In Ephesians 4:13-14—Till we all come in the unity of the faith, and of the knowledge of the Son of God, unto a perfect man, unto the measure of the stature of the fulness of Christ: That we henceforth be no more children, tossed to and fro, and carried about with every wind of doctrine, by the sleight of men, and cunning craftiness, whereby they lie in wait to deceive.—Paul provides us with three characteristics of spiritual maturity. The first is unity.
Second, another characteristic is knowledge. How vitally important knowledge is in the Christian life! The word knowledge is the Greek epignosis. We examined this word way back in Ephesians 1:17 where Paul prayed that Christians would truly know God. The full meaning of this word is a personal knowledge that is full, thorough, precise, and correct. Why is knowledge so important? Because we need to know God fully and intimately. No, we will never know everything, but our knowledge is to be “full” in the sense of knowing what is necessary for Christian living, which is really an enormous amount of knowledge. Of, course, there is only one way of acquiring such knowledge and that is by a constant involvement with the Word of God. In that way our knowledge continues to grow. In other words, our knowledge can be full from moment to moment; we can right now know what God wants us to know, but tomorrow we will know more; so, each moment we are living in the full potential of our present knowledge.
And what is the goal of this ever-advancing knowledge? It is unto a perfect man, unto the measure of the stature of the fullness of Christ. The Greek teleios (perfect) “originally meant the turning point, hinge, the culminating point at which one stage ends and another begins; later, the goal, the end.” Several things were looked upon as being an end, or a goal, such as marriage, physical and intellectual knowledge, and, of course, death. So, anything that has reached its goal or end was “complete.” So, within the context of the following verse, where there is a direct contrast with being “children, tossed to and fro,” the clear idea of perfect is “a complete mature adult.”
What, then, does “mature” mean? We hear the term often. We tell our children to “act more mature,” pastors tell Christians that they need to be mature in their Christian walk, and so forth. But what is maturity? Our English word “mature” comes from the Latin maturus, ripe, mature, timely, and seasonable, so our English word means “having completed natural growth and development, full development.” As the old Latin expression puts it, mens sana in copore sano, “a sound mind in a sound body.” Our thoughts, attitudes, actions, speech, and all else are that of a mature adult.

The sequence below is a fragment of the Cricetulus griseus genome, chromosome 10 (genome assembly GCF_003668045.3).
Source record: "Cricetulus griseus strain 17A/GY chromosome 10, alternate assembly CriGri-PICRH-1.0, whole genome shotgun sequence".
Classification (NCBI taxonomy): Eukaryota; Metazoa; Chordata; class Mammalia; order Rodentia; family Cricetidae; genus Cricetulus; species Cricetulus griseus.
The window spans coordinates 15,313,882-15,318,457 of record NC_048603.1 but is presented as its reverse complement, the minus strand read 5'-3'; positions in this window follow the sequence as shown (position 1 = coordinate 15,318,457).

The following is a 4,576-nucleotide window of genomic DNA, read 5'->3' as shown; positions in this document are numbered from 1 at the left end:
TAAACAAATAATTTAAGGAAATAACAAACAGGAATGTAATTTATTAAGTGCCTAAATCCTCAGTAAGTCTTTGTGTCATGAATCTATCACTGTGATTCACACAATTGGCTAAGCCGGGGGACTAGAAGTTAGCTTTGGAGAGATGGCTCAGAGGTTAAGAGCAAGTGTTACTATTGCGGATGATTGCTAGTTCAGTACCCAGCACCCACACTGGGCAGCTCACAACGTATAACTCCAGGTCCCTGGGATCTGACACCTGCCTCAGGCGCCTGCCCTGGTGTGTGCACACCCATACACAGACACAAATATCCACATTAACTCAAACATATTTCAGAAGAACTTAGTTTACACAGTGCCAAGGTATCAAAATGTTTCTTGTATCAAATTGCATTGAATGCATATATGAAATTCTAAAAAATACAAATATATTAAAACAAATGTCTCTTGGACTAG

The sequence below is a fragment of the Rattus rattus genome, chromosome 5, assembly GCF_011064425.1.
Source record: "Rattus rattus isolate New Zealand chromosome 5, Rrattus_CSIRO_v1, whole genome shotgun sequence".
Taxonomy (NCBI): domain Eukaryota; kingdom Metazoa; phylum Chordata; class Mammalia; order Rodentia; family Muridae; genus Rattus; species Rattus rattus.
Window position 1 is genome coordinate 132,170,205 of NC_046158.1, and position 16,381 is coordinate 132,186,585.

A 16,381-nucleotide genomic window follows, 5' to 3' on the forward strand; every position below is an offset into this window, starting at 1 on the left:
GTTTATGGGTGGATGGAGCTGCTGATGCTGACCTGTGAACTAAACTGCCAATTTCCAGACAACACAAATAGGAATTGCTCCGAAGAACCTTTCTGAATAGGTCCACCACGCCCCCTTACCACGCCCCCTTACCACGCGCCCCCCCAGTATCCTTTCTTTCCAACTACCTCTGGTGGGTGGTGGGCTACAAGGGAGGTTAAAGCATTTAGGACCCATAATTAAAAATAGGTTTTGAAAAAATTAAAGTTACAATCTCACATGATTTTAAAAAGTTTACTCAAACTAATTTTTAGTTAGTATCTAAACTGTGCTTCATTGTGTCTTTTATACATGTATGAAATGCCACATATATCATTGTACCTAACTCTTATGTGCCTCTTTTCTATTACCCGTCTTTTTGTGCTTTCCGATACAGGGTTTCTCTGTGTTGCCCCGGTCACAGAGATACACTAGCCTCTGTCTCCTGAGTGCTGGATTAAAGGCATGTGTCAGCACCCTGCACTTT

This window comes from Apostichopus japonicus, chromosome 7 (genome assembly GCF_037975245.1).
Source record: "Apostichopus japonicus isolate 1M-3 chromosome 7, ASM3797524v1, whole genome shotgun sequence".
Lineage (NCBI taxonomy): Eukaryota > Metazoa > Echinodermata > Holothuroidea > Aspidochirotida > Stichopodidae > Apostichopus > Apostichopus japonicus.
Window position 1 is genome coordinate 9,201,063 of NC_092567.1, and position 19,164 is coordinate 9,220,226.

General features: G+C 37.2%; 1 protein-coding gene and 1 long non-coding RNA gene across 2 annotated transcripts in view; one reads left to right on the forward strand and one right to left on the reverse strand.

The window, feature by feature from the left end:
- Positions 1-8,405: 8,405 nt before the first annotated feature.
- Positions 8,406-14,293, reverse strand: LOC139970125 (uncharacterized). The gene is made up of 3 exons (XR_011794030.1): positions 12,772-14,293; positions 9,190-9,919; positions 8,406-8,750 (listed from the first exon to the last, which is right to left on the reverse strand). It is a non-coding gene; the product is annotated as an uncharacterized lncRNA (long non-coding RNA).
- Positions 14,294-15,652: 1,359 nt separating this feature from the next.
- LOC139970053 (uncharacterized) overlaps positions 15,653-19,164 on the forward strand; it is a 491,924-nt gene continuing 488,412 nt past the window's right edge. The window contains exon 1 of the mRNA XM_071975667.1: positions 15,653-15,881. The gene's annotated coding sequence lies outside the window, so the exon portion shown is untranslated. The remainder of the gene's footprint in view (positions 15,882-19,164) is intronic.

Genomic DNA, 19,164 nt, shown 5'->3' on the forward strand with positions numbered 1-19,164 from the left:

So what is spiritual maturity? It is to be fully developed in Christ, that is, as our text puts it, unto the measure of the stature of the fullness of Christ. The Greek behind stature (helikia) originally spoke of age, life-span, height, and even size of body. It is used, for example, to describe Zacchaeus, who was “little of stature” (Luke 19:3). Used metaphorically, as it is here, and combined with the words measure and fulness, the idea is “the measure of maturity in Christ, the measure of being dominated by Him and possessing Christ-likeness of character.” We are to measure ourselves not by the yardstick of society, or the ruler of some legalistic list of “do’s and don’ts.” Rather we are to measure ourselves according to the gauge of the stature of Christ. In short, spiritual maturity is Christ-likeness of character. God wants the Church to be built in the image of Christ, according to His stature.
Wow! The application of this principle will embarrass us often. The next time we react wrongly in a situation, say something we shouldn’t, do something we know we ought not, may we immediately be reminded to ask, “Is that how my Lord would react? Is that what He would say? Is that what he would do? Am I really being mature here?” Our answer will reveal whether or not we have grown to His stature. Again, we will never measure up perfectly in this life, but out failures will become fewer as we continue to grow.